Isn’t this important? Isn’t it significant that what began 292 days ago as a “limited,” “humanitarian” mission in Iraq has now expanded (again) to include US ground troops—albeit in a measured capacity—in Syria? Many observers certainly thought so:
Nagata is black ops guy w long history of running covert SOF ops. This is just the beginning of increase of boots on the ground ops in Syria

— jeremy scahill (@jeremyscahill) May 17, 2015

1. We have boots on the ground in Syria. 2. We killed a senior ISIS leader there. http://t.co/KGMuZWyoNH

— Josh Greenman (@joshgreenman) May 16, 2015

I thought Obama promised no boots on the ground. http://t.co/KjYmRK5SZL

— Ali Gharib (@Ali_Gharib) May 16, 2015
But almost every media outlet was too fascinated recapping the DoD’s superficial action narrative to ask why, or if, the US should have soldiers fighting in yet another country. Instead we got Pentagon-curated military-speak, that patented combination of sterilized violence, action prose and technology show-off, as with CNN‘s “Delta Force entered the target area on Black Hawk helicopters and V-22 aircraft, a US official familiar with the operation said.”

Or the Washington Post‘s similarly breathless account (5/16/15), reading like the synopsis of a Hollywood thriller:

Delta Force troops, flying from Iraq aboard Black Hawk helicopters and V-22 Ospreys, encountered almost immediate fire from militant forces when they touched down….

In what a US Defense official described as “close-quarters combat” against militants using women and children as human shields, about a dozen militants were killed.

The key fact of the raid’s broader geopolitical significance is either glossed over or ignored altogether.

This war, just like the US operation in Libya, has been marked by mission creep. The White House promises the objectives are X. Then they’re X, but also Y. Then X, Y and introducing Z, which is couched in special forces porn so it largely goes unnoticed.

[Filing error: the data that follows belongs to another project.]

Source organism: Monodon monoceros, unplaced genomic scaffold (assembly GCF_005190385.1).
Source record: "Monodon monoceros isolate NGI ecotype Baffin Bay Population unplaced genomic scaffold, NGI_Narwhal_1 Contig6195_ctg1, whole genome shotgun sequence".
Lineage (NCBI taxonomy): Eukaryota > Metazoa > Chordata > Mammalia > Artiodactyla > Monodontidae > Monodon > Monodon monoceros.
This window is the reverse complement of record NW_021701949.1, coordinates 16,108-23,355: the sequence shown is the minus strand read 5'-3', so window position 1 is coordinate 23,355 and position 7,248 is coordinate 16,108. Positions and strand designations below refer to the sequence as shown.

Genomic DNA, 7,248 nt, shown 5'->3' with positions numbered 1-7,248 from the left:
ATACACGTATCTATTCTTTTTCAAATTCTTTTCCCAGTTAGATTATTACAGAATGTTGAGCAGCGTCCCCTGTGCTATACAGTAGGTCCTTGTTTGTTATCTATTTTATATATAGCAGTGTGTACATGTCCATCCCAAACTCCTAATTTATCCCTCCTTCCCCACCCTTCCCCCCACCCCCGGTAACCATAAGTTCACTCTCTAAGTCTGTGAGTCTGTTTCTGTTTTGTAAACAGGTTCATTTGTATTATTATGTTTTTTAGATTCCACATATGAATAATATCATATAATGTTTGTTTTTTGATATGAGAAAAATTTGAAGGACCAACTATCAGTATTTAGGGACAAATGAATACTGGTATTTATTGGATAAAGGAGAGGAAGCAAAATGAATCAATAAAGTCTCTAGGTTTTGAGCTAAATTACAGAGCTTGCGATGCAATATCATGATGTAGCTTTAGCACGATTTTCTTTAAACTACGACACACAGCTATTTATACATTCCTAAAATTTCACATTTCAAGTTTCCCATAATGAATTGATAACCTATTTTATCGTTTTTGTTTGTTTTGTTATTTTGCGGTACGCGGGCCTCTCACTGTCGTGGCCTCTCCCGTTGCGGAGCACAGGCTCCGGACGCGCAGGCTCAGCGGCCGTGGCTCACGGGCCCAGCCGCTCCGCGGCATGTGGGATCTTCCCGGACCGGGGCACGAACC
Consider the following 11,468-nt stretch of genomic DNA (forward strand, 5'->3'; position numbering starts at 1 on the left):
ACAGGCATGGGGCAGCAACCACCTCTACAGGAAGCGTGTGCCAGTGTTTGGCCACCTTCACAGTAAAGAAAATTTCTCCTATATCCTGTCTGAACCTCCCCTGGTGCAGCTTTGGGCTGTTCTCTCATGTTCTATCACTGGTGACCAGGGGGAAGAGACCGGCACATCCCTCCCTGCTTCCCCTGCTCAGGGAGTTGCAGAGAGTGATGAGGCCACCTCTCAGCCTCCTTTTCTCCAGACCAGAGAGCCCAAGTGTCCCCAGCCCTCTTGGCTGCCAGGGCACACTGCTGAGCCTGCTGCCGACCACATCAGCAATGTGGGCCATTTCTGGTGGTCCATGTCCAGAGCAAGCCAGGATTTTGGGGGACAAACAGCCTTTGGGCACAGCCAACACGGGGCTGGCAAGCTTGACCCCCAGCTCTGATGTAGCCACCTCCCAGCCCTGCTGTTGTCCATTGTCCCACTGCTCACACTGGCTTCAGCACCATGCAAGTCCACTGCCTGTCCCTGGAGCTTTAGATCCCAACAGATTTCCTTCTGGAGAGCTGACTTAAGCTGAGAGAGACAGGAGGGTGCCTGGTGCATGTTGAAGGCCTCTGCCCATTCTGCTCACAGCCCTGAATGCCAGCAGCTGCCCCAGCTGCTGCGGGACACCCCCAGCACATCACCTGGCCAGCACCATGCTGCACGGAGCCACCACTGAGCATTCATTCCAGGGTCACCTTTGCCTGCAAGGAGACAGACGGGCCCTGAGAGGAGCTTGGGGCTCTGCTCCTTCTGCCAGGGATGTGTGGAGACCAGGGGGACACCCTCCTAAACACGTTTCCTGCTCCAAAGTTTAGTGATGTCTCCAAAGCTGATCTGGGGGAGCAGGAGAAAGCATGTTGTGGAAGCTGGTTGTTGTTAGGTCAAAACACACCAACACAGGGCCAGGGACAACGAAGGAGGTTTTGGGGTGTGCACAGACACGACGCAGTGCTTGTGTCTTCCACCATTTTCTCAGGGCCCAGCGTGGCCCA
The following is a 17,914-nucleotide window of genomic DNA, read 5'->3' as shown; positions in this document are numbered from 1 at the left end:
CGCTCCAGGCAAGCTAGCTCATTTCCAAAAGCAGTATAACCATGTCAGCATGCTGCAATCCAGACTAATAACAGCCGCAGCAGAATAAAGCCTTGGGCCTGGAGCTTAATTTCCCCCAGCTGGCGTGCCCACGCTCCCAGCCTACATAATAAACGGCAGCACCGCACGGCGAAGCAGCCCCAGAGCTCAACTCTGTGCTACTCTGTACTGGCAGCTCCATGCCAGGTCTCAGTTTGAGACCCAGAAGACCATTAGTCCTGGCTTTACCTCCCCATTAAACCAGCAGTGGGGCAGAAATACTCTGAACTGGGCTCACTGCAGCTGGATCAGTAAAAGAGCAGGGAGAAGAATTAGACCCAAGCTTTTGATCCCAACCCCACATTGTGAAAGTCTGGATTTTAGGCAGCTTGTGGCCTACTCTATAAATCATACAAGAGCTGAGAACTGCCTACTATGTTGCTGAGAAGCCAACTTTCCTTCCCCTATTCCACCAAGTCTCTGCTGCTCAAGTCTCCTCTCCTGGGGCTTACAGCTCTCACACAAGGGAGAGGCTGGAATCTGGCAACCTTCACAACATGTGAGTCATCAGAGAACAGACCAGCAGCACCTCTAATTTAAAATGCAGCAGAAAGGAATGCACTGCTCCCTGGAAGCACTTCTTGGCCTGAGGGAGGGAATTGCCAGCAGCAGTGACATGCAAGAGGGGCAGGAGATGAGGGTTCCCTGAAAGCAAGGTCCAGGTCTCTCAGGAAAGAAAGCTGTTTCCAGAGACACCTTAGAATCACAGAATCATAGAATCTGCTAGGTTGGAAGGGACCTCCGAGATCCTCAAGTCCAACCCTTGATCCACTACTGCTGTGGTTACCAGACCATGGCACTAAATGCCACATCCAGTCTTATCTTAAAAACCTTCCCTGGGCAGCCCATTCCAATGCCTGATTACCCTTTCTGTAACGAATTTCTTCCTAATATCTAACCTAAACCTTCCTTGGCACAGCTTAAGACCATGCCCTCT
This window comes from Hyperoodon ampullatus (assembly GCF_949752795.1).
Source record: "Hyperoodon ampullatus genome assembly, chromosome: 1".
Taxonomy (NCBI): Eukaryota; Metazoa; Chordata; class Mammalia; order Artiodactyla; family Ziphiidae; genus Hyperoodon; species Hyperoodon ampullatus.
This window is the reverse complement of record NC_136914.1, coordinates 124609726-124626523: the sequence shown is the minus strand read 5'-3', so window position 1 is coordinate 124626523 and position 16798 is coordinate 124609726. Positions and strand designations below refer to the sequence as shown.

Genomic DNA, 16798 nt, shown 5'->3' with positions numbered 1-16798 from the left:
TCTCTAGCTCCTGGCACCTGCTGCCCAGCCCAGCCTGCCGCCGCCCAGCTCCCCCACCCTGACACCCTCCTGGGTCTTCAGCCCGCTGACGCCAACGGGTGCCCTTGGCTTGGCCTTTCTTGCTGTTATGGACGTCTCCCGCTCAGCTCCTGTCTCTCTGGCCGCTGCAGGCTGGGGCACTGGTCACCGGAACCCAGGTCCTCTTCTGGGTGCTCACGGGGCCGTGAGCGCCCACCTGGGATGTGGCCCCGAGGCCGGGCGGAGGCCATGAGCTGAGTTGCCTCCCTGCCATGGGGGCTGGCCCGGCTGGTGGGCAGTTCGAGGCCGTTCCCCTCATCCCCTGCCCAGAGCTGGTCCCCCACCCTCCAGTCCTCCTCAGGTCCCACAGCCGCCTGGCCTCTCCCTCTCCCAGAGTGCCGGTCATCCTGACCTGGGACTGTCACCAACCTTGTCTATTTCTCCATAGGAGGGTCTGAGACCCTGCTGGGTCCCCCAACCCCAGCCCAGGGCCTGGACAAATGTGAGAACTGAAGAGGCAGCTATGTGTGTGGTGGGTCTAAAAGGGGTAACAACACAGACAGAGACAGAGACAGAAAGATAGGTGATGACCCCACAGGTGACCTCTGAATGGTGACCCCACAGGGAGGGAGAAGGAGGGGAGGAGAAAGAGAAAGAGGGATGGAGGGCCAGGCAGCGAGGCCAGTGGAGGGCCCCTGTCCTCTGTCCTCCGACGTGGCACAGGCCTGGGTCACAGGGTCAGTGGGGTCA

What the media rarely do is stop to put things in context. It’s the slow drip of a war that’s sold to an American public in small, disconnected parts, so we don’t notice.

Put another way: If we were told in August 2014 that within a year, the US would have ground troops carrying out raids in Syria and Iraq, as well as bombing in both countries, would we have agreed? Impossible to know, but with the media framing these qualitative leaps in scope as routine (but at the same time sexed-up) military operations, the bait-and-switch routine goes almost entirely unnoted.

As I’ve pointed out previously, only 40 percent of Americans read past the headline, so when everyone from CNN to New York Times to Vox announces it as a military raid to catch a “key ISIS commander,” and puts the fact that it’s the first direct military action in Syria by US troops—if they do at all—in paragraph 12, most people will never notice the expansion in US military objectives.

Frame it however you like, but the US just announced it has active combat troops on the ground in Syria. Even if one thinks this is A-OK, shouldn’t media outlets make that the primary topic of at least one article?

Reprinted with permission from Fairness & Accuracy In Reporting.